He said for the first time that changes in the vastly expensive social programs that target the poor and the elderly – programs like Social Security and Medicare consume nearly half of all federal spending – would be «a central part» of his administration’s budget plans. The size and pervasive reach of those programs almost guarantees contentious debate over any change.
Obama’s comments came as his once briskly run transition bogged down further in questions about people he is expected to name to some high-profile posts – the CNN health reporter Sanjay Gupta for surgeon general, and the former Clinton chief of staff Leon Panetta to head the CIA. They also came as uncertainty continued over Roland Burris, though the Illinois Democrat appeared to edge closer Wednesday to being given a Senate seat.
«Just today, the Congressional Budget Office announced that the deficit we are inheriting from this budget year will be $1.2 trillion,» Obama said at his transition offices in Washington. «My own economic and budget team projects that, unless we take decisive action, even after our economy pulls out of its slide, trillion-dollar deficits will be a reality for years to come.»
The projected $1.2 trillion deficit was far higher than most analysts had predicted, and it does not account for the costs of any economic stimulus measures that the president-elect hopes to enact.
If combined with the gigantic stimulus package of tax cuts and new spending that Obama is preparing along with congressional Democrats, the shortfall this year could hit $1.6 trillion. This would be the largest, in terms of percentage of the gross domestic product, since World War II.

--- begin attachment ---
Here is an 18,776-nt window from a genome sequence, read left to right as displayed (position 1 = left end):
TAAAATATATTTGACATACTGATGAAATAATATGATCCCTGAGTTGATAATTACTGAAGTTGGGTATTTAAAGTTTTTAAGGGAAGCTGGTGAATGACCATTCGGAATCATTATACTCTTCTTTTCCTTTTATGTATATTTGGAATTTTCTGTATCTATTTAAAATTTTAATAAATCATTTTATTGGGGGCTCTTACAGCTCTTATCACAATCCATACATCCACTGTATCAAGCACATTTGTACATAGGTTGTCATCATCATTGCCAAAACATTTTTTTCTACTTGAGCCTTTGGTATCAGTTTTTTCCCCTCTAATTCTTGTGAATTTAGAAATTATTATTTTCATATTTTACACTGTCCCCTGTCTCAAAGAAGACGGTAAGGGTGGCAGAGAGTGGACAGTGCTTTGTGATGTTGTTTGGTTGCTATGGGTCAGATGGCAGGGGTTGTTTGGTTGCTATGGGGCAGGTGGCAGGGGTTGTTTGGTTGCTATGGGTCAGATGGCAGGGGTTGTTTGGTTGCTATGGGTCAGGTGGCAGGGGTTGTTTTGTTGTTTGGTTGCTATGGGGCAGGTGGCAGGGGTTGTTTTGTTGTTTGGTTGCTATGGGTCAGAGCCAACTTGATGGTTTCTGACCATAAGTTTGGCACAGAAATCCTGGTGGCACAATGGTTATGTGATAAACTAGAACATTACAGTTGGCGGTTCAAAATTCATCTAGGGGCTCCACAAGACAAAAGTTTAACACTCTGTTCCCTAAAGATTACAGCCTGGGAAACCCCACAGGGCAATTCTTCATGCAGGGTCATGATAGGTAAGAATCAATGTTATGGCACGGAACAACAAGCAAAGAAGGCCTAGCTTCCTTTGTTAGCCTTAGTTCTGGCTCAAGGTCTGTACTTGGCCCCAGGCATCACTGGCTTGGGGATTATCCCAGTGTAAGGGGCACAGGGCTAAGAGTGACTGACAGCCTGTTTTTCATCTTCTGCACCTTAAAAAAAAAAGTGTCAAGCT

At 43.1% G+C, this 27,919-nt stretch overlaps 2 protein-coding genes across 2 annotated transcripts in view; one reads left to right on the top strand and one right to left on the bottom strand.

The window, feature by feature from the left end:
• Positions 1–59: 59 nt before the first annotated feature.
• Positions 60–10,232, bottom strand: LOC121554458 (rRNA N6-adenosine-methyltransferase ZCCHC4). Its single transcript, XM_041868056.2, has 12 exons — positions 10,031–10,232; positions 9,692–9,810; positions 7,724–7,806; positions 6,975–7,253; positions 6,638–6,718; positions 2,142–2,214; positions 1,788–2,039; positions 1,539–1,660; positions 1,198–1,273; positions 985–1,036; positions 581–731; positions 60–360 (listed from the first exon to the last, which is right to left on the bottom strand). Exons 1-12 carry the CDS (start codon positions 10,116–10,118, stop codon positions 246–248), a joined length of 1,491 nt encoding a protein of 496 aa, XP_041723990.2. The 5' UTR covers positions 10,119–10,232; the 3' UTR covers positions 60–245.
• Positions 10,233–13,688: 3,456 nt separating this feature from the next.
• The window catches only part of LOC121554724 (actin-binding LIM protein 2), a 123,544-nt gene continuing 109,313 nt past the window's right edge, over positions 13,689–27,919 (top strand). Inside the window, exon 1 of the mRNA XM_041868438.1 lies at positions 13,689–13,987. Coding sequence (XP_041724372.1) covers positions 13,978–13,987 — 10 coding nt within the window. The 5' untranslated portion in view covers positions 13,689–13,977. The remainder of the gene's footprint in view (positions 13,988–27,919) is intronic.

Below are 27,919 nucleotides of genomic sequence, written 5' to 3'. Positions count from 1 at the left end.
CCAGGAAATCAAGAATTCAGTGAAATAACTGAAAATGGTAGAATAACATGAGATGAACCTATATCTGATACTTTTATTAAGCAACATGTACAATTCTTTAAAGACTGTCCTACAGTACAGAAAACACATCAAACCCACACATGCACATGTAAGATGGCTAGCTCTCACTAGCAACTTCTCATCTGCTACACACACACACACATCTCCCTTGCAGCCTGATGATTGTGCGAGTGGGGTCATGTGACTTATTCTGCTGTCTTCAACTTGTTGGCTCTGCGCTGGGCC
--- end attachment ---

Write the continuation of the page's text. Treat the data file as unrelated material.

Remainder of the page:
«This is one of the worst budget forecasts I have seen in my lifetime,» said Senator Kent Conrad, Democrat of North Dakota and chairman of the Senate Budget Committee. But he said the forecast merely highlighted the urgency of enacting a major stimulus program to prevent the recession from getting even worse.
Obama said he was more determined than ever to pass a sweeping stimulus package by next month.
The president-elect has used explicit language this week to describe the economic situation as he seeks to reassure lawmakers and the financial markets that he is aware of the long-term dangers of running huge deficits and will eventually to reduce them.
Republicans and some fiscally conservative Democrats have expressed concern that the need for a substantial stimulus plan could sweep away for years any serious effort to bring government spending into line with revenues.
The president-elect offered no specifics Wednesday on how he would address the entitlement programs. But they are vital to millions of Americans, and any talk of cutting benefits has long been considered politically explosive. On the other hand, both programs face long-range problems, as the legions of baby-boomers and the costs of medical care continue to grow.
Obama faces a confluence of bad economic news and problems. Tax revenues are declining, unemployment is steadily climbing and public confidence has soured.
Still, Obama said, «if we do nothing then we will continue to see red ink as far as the eye can see.»
He thus pledged again to eliminate wasteful spending and announced, as expected, the appointment of Nancy Killefer, a former Treasury Department official, to the post of the country’s first chief performance officer. Her mission, he said, was to help identify budget cuts that will be badly needed if the new administration is to stand much chance of pivoting with any sort of speed from its massive spending increase to a dramatic tightening of spending to rein in deficits.